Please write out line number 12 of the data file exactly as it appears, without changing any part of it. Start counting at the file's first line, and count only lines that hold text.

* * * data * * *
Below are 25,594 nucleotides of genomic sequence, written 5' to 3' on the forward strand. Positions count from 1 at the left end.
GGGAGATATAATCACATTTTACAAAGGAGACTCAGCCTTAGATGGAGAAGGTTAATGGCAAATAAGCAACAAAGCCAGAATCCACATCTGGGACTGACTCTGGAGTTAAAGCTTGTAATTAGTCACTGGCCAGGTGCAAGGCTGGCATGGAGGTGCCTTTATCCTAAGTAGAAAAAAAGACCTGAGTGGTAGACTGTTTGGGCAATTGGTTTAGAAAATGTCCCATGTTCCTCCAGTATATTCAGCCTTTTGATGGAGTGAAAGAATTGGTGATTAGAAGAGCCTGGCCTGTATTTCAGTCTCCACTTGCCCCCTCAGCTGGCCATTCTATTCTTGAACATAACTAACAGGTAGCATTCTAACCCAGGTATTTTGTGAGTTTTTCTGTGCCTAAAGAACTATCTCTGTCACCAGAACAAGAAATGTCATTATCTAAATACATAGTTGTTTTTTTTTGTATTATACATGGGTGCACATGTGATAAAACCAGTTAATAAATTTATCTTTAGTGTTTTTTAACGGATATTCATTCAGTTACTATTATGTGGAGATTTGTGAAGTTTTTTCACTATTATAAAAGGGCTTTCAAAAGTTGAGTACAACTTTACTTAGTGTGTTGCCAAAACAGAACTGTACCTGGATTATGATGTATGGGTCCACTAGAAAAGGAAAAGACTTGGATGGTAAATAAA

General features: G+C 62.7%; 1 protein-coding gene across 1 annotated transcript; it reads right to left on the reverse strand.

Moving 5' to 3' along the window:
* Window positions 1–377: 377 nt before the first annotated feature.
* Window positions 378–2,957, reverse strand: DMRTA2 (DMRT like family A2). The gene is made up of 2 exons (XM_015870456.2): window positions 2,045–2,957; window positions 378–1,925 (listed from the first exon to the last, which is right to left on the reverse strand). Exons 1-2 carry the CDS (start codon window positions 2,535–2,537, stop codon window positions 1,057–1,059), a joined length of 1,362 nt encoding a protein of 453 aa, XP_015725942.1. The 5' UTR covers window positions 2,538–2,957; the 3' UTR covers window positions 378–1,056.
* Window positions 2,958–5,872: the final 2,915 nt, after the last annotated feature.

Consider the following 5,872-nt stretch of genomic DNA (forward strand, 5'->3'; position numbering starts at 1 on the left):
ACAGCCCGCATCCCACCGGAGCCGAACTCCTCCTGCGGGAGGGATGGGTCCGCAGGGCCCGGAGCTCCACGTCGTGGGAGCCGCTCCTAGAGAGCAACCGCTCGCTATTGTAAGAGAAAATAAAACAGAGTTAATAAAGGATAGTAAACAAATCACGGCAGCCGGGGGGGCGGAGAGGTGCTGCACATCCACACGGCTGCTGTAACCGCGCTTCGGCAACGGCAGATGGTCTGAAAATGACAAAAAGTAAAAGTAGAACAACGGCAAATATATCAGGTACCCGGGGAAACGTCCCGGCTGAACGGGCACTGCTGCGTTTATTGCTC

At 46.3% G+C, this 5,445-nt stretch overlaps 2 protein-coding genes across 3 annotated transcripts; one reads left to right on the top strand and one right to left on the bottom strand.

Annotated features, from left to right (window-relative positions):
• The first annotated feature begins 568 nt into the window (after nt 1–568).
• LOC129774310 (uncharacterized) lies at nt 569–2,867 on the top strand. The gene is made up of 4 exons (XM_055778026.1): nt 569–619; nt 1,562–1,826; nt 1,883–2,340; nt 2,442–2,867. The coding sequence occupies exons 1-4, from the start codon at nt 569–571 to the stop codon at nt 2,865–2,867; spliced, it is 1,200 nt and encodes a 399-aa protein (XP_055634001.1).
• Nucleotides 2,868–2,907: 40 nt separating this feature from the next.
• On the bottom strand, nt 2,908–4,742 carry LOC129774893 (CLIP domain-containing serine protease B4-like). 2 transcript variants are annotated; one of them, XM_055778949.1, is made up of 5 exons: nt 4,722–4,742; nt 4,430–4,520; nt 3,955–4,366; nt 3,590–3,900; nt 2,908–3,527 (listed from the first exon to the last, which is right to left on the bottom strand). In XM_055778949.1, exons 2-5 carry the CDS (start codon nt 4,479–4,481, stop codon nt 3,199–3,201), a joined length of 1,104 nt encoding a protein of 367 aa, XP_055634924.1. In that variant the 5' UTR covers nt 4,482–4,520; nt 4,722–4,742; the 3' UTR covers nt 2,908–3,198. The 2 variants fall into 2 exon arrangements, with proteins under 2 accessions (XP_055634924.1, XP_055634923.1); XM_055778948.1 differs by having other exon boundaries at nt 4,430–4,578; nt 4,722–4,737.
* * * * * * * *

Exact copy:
• The first annotated feature begins 568 nt into the window (after nt 1–568).